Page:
How to Start a Vegan Diet the Healthy Way

Letting go of meats and dairy can be challenging. Learn how to smoothly transition into a vegan diet with a good meal planning strategy.

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So, you’ve been thinking of transitioning to a plant-based diet and becoming a vegan. Well done! Getting closer to Mother Earth by excluding all animal meat and animal-sourced products from your meals has many benefits. According to The American Journal of Clinical Nutrition, vegans are thinner, have lower total and LDL cholesterol, and modestly lower blood pressure when compared to vegetarians. Those following a vegetarian or vegan diet typically have a lower risk of cardiovascular disease, obesity, type 2 diabetes, and some cancers.

Meanwhile, agriculture produces a lot of greenhouse gas (GHG) emissions all over the world. A study by the World Resources Institute gives a telling example: Making just one pound of lamb generates around 30 times more GHGs than a pound of lentils. 

Making the switch to a vegan diet might not be easy at first, so we’re here to help. Here you’ll find great tips to create your very own vegan diet plan and more!  

Gradually Change Your Eating Habit

Creating a gentle, smooth transition into your vegan diet is crucial to ensuring that this can be a long-term success. Eu Yang Sang’s Traditional Chinese Medicine (TCM) physician Kong Teck Chuan advises beginners to target incremental changes in the initial stages.

“Come up with a plan. Take it step-by-step instead of going to the market and buying everything you see,” physician Kong says. This is especially important if you’ve been eating oily, greasy food all this while.

As you begin your journey as a vegan, you may struggle in dealing with cravings. “So, when we are used to oily, greasy foods, and you switch to this new diet, our body needs time to get used to the change,” physician Kong explains. You need to retrain your brain to have a different response to the foods you usually crave. The adjustment may take a longer time if your previous diet contains lots of animal-derived ingredients.

“Some people may feel tired because they don’t have the number of calories that they’re used to. During that transition period, go slow and get enough rest,” he notes, adding that the digestive system also needs time to adjust to the new way of eating.

The easiest way to start switching to a vegan diet, physician Kong recommends, is to lower – not eliminate – your meat portions while increasing fruits and vegetable servings. Also, you can opt to go vegetarian 2-3 times a week or eat vegetarian meals right until dinner time. You can also switch from a vegetarian to a vegan by progressively cutting out eggs and dairy.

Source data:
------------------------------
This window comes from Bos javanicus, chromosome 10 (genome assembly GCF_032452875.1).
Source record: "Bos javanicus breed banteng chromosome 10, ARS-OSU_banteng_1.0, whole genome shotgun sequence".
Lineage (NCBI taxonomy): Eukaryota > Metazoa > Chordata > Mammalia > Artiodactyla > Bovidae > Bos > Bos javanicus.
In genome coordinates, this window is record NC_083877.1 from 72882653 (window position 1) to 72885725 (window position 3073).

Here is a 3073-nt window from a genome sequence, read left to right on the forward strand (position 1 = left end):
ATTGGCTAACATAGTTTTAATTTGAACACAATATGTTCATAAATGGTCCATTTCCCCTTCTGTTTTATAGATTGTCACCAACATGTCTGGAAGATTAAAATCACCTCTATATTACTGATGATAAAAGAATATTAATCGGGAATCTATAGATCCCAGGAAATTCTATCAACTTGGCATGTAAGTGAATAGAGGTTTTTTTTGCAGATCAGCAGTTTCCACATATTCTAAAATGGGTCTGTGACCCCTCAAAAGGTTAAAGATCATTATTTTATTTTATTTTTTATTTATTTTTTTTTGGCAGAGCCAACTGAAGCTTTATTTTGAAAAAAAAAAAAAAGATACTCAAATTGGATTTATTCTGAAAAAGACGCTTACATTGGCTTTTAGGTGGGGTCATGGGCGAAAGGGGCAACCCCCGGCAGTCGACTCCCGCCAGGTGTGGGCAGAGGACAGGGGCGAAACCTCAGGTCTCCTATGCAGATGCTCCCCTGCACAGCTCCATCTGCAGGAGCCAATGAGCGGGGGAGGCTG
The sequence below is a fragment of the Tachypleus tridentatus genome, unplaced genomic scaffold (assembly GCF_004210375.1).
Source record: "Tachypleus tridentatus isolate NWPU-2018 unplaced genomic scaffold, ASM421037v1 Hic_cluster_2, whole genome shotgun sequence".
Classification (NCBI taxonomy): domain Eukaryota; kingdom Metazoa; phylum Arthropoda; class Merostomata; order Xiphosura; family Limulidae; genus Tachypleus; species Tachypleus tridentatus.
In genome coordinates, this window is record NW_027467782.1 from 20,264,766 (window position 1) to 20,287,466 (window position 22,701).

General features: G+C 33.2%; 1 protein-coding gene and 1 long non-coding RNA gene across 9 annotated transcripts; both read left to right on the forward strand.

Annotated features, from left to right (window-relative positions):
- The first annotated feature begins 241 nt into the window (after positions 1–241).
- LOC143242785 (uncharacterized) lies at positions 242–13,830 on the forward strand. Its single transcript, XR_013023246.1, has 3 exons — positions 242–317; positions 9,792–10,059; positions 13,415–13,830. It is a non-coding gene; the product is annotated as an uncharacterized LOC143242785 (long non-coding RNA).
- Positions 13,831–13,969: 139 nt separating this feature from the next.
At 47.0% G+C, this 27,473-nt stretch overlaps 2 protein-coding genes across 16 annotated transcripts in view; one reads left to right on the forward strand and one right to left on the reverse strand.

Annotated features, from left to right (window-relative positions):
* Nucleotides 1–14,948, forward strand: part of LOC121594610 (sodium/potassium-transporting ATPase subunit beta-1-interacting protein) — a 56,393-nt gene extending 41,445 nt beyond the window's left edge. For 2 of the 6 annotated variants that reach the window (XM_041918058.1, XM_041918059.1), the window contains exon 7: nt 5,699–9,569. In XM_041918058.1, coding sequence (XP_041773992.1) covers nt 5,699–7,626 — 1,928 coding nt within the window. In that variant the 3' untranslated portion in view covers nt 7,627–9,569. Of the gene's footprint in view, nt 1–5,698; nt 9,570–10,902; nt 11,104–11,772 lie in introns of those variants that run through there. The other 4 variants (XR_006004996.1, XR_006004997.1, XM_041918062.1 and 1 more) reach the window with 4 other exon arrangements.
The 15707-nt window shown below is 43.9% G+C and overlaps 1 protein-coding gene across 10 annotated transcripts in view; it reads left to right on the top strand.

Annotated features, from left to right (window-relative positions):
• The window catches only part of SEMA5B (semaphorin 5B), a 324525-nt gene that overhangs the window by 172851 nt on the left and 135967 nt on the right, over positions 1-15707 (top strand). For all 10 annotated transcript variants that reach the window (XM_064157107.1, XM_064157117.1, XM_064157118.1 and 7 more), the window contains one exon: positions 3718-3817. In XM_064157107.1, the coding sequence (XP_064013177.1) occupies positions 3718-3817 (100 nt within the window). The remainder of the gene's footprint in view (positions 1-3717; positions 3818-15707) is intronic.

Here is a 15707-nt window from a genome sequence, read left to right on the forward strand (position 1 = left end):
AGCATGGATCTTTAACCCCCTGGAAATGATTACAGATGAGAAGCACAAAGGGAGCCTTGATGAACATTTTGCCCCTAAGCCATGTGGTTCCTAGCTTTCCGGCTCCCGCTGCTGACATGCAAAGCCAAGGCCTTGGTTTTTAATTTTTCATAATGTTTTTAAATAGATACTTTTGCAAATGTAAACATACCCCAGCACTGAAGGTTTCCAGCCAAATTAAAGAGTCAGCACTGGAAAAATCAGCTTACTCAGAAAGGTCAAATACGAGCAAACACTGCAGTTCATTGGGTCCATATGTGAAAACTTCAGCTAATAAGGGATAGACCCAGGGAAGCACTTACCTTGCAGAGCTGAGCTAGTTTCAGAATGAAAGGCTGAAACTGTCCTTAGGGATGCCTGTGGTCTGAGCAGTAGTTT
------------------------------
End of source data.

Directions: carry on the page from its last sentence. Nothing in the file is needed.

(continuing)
Plan Around What Could Be Missing in a Vegan Diet 

Yes, cutting bacon and corndogs out of your meal plan is a must! Aside from your cravings, be mindful of your daily nutrient intake. There are many vital nutrients that you can miss if you only eat certain vegetables or plant-based meals. Protein, calcium, iron, vitamin D, vitamin B12, and omega-3 fatty acids are often cited as the essentials that could be deficient in a vegan diet. One way to keep your body strong is to make sure that you eat a wide variety of plants and vegetables, whole grains, as well as fortified foods and beverages.

Some examples of what you should add to your vegan diet plan are sesame seeds and legumes (for calcium), grapeseed or linseed oil. Additionally, chia seeds, hazelnuts, walnuts, pecans, green leafy vegetables (for omega-3), fortified breakfast cereals for vitamins D and B12 are also excellent sources. A food supplement like chlorella is also a worthwhile addition. It can help to boost your immunity, is high in fiber, and is packed with vitamins and minerals. 

We’ll cover iron and protein sources in a bit more detail below.

Adding Iron to Your Vegan Diet

Vegan diet foods high in iron, including eggs, nuts, spinach, beans, seafood, liver, sesame, chickpeas, tomatoes
Healthy iron-rich foods are a part of a balanced diet.

Vegans have consistently lower iron than vegetarians and meat-eaters. Those on a vegan diet need almost double the amount that a meat-eater needs because your body does not easily absorb plant-sourced iron. After considering this, vegan women need 32 mg/day, while vegan men need 14 mg/day. You need iron to help your red blood cells carry oxygen, have healthier skin, hair, and nails, and have better energy and focus. So, to ensure you are not iron deficient, eat plenty of greens, such as spinach, kale, and broccoli. A dietary supplement could be beneficial too. 

According to physician Kong, foods like flax and sesame seeds, almonds, and legumes are rich plant-based sources of iron. In the same way, astragalus (huang qi) or Chinese Angelica (dang gui) are iron-rich herbs to nourish your blood and qi (vital life energy). 

Adding Protein to Your Diet

Healthy adults need 0.8 grams of protein per kilogram of body weight or 0.36 grams per pound every day. Compared to the other vital nutrients, consuming sufficient protein in a vegan diet is relatively easy. In fact, it’s healthier – 100 grams of steak has 23 grams of protein but 2 grams of saturated fat, while a cup of cooked lentils has 18 grams of protein, 15 grams of fiber, and almost no fat.

So, besides lentils, eat plenty of chickpeas, quinoa, and tofu. Plant-based protein powders, made of soy, brown rice, and hemp, can be an option as they include essential vitamins and minerals. 

Avoid Over-Processed Foods and Beverages 

There’s no denying that going on a vegan diet will mean consuming a certain amount of processed foods and beverages. However, that doesn’t mean buying every single meat substitute, power bar, or plant-based milk available.